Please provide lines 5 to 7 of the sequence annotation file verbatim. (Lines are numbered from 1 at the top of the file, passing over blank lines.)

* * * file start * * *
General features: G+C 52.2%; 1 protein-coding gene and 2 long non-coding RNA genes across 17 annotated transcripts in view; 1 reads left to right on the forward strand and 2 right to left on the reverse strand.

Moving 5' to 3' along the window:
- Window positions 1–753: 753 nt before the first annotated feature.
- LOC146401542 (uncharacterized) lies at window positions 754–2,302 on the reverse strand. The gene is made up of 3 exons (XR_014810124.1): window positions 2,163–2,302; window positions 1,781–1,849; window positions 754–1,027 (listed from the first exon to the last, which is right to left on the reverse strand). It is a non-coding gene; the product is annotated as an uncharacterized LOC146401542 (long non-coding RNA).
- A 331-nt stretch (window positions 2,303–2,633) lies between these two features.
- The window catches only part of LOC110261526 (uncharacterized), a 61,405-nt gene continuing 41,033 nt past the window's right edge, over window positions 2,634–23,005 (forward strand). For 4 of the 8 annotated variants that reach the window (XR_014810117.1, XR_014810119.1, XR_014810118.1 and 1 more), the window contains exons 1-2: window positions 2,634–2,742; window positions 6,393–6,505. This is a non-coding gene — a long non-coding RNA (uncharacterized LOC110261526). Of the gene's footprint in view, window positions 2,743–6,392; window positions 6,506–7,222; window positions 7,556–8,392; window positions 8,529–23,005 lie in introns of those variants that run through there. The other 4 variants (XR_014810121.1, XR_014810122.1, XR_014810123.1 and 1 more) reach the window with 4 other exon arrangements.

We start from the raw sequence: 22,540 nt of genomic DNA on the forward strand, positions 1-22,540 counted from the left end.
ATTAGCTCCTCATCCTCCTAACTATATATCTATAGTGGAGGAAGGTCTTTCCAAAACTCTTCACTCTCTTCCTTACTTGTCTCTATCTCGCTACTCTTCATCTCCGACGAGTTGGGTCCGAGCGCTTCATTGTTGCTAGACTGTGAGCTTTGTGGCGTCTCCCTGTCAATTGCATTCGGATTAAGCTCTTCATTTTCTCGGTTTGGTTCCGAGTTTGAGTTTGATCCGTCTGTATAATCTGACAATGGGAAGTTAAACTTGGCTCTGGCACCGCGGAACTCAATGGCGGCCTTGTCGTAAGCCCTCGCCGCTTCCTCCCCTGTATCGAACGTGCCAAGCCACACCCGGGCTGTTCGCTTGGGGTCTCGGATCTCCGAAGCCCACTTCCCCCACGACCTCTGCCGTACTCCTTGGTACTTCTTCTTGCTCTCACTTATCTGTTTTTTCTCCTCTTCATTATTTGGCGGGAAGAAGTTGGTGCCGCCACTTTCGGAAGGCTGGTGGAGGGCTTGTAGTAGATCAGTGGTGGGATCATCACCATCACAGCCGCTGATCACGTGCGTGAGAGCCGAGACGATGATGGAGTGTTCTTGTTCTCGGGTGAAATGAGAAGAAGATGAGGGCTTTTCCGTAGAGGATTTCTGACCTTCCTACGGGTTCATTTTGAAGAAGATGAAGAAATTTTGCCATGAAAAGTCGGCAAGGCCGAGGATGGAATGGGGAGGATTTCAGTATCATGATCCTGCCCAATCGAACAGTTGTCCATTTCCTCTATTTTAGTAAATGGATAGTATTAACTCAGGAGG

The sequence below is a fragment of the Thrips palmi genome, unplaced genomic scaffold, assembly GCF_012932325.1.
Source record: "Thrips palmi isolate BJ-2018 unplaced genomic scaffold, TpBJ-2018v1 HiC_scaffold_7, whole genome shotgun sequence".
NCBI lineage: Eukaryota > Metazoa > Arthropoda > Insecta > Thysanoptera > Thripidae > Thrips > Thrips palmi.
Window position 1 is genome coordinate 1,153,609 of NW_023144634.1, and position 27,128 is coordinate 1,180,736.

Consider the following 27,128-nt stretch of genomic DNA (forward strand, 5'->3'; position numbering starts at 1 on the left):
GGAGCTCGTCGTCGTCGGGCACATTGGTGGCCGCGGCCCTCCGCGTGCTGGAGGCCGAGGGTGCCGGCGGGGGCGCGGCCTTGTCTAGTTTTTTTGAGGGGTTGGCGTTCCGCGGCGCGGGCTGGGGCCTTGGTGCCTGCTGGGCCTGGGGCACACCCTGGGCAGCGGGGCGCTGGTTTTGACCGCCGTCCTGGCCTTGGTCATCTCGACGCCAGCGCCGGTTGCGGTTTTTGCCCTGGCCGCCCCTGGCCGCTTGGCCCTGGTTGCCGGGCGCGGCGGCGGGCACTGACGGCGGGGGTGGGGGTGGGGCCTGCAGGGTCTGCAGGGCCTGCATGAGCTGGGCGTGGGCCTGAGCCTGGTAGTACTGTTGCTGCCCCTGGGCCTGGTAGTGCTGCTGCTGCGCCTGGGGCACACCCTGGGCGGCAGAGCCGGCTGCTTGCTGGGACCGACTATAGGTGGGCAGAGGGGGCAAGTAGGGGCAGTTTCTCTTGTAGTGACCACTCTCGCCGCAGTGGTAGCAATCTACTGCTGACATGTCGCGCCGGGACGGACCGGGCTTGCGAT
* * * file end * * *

- A 331-nt stretch (window positions 2,303–2,633) lies between these two features.
- The window catches only part of LOC110261526 (uncharacterized), a 61,405-nt gene continuing 41,033 nt past the window's right edge, over window positions 2,634–23,005 (forward strand). For 4 of the 8 annotated variants that reach the window (XR_014810117.1, XR_014810119.1, XR_014810118.1 and 1 more), the window contains exons 1-2: window positions 2,634–2,742; window positions 6,393–6,505. This is a non-coding gene — a long non-coding RNA (uncharacterized LOC110261526). Of the gene's footprint in view, window positions 2,743–6,392; window positions 6,506–7,222; window positions 7,556–8,392; window positions 8,529–23,005 lie in introns of those variants that run through there. The other 4 variants (XR_014810121.1, XR_014810122.1, XR_014810123.1 and 1 more) reach the window with 4 other exon arrangements.

We start from the raw sequence: 22,540 nt of genomic DNA on the forward strand, positions 1-22,540 counted from the left end.